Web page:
You're definitely not alone in your situation. And it doesn't mean you won't be a good nurse. You can't do more than you can do. If you know you did your best, then give yourself a big pat on the back. Really! There are a lot of folks out there who do half a$$ jobs or try to cover up their shortcomings by taking shortcuts or faking it and hoping for the best. Hold your head up and high and be proud of all that you did learn and accomplish during your first job - which I'm sure is a lot! I had a similar experience and had a little mantra when I started to panic and think negatively. I'd repeat to myself "I did my best. I'm proud of my efforts. I'm responsible and personable and do a good job." Then, I'd think of a couple of specific incidents where I did a really good job (eg caught a mistake from pharmacy, explained something to an appreciative patient, etc).

    I wish you the best as you seek a new and better position!
  9. by   RN BSN 2009
    Have you told them you feel that the orientation was substandard?
  10. by   penguin2
    I quit my first job as a GN after 3 mos. I was "charge" on a 55 bed surgical unit, nights- huge teaching hospital. Talk about a nightmare!!! Looking back, I don't know how I survived 3 mos!! The docs were great, the nurses -most of them- were very UNhelpful!! (I was surprised- after all it was a 'teaching' hospital) I took a few months off, worked in a lab for a while, which I enjoyed & was good for me to learn. After about 9 or 10 mos (I forget how long actually) I was ready to return to nursing. I took another job, 3-11, charge again, but on a smaller med-surg unit at another hospital. I started on days for 6 wks orientation. The staff was wonderful, a couple older nurses mentored me- it was a very positive experience & reinforced that I HAD chosen the right profession. Don't give up- as another poster said, you will find your niche.
  11. by   GeminiTwinRN
    i'm sorry for your trouble. it does sound as if you were a victim of circumstance!

    i'll be thinking of you, and hoping that a BETTER opportunity is just around the corner!

    trust it. you will be better off for this experience, no matter how it turns out.
  12. by   MrChicagoRN
    Quote from moonbunnie


    It seems like an RN shouldn't have much trouble finding a job, but so far I've had no luck, although it has only been a week and a half.
    How do you present yourself when applying elsewhere?

    Attitude is everything

    Be as positive as you can actually be.

    "I really liked what I was doing, but I don't feel I got everything I could have out of my orientation due to internal factors going on there at the time. That's why I'm exploring other opportunities at this time."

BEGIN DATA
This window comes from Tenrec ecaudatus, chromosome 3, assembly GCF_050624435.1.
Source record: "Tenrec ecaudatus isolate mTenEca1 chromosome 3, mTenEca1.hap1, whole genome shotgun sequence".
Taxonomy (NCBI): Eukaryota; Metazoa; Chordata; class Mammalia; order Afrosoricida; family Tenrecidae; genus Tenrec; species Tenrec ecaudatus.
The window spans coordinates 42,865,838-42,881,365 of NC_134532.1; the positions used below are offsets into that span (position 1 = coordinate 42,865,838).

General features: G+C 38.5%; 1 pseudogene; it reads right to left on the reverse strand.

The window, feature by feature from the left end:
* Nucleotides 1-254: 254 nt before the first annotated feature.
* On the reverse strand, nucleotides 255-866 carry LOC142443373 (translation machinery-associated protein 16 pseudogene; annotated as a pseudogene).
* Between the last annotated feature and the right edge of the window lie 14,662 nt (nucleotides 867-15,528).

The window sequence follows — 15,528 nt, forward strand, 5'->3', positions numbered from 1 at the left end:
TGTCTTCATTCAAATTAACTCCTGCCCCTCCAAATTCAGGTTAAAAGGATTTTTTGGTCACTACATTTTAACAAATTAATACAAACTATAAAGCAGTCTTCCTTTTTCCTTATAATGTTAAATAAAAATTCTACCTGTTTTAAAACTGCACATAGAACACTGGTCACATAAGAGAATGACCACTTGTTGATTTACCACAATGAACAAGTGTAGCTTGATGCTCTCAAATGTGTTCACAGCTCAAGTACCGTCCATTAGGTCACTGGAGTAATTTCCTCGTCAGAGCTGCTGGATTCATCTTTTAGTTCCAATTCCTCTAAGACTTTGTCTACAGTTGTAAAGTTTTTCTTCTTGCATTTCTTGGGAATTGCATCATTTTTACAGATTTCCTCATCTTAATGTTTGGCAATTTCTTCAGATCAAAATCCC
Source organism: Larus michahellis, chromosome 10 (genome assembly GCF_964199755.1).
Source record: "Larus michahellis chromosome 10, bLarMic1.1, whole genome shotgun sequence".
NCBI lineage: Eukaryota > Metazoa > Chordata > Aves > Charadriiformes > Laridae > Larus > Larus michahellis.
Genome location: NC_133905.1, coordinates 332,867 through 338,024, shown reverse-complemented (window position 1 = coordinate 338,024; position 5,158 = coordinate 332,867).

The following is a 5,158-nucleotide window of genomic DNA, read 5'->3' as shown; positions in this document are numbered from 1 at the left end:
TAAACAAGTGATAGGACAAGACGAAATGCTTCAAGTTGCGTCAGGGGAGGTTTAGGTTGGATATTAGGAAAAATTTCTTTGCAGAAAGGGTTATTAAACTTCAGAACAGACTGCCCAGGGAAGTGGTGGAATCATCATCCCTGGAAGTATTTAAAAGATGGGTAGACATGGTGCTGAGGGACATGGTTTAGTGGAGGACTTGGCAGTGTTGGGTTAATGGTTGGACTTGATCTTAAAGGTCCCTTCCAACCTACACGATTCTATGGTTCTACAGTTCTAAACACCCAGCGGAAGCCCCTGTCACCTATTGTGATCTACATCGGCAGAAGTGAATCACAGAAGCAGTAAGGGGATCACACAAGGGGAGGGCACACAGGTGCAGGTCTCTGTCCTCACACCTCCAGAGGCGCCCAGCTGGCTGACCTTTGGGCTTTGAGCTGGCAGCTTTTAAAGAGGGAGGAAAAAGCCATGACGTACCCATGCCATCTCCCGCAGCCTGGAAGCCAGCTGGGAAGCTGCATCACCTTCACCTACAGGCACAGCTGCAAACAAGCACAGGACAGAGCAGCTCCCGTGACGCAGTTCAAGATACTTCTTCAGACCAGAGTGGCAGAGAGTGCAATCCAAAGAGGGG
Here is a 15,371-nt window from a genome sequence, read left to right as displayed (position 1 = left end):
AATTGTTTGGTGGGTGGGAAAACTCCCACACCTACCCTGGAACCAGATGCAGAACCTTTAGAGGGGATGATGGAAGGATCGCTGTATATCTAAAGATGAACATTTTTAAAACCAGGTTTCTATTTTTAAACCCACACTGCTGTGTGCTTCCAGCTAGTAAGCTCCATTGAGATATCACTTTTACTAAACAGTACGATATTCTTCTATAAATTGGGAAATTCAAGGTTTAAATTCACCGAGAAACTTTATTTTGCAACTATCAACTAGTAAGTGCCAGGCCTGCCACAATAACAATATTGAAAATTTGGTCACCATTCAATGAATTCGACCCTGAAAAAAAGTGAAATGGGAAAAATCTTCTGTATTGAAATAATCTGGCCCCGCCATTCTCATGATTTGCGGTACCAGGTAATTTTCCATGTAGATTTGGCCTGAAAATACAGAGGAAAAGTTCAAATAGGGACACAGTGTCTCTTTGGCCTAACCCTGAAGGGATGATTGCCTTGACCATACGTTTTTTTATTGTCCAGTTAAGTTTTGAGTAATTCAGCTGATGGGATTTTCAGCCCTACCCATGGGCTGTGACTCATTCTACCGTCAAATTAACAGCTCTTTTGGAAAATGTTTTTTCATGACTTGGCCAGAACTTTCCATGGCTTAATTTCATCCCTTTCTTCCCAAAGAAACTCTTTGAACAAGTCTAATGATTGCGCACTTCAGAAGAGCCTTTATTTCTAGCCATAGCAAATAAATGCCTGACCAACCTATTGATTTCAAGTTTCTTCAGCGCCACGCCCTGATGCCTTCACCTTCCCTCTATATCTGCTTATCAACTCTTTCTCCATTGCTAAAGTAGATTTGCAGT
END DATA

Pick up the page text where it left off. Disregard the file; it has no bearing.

FYI, there's a job fair in Oakbrook Terrace on Friday. Put on your game face, be prepared to chat yourself up & bring plenty of resumes.

    Good Luck
  13. by   moonbunnie
    Quote from MrChicagoRN
    How do you present yourself when applying elsewhere?

    Attitude is everything

    Be as positive as you can actually be.

    "I really liked what I was doing, but I don't feel I got everything I could have out of my orientation due to internal factors going on there at the time. That's why I'm exploring other opportunities at this time."

    FYI, there's a job fair in Oakbrook Terrace on Friday. Put on your game face, be prepared to chat yourself up & bring plenty of resumes.

    Good Luck

    Well, I haven't been presenting myself at all yet, because I haven't heard from anywhere except the one other hospital associated with my hospital. But, when I thought about what I would say, I did plan to say something along the lines of your idea, about how I really enjoyed the work, but that at the time I was there, this particular unit just was not a good environment for me to learn.

    While I was there, the other nurses were so short staffed and overworked that they just barely wanted to talk to me at all, but I did still enjoy working with my patients so much, and I know that my patients liked me and thought I did a good job too, which is the only thing that kept me going while I was there. Its kinda hard to remember that part now, especially with the thought of not being able to find another women's health job and having to take whatever I can get. I'm not totally opposed to working med/surg or another area, but I truly loved my patients in LDRP.

    Anyway, thanks for the tip on the job fair, maybe I'll see if I can make it out there. I'm thinking about moving in with my parents in Rockford for the summer and looking for a part time job at a nursing home there so I can help them at home, because my mom had a stroke two weeks ago, and when she comes home will probably need a lot of help for a while.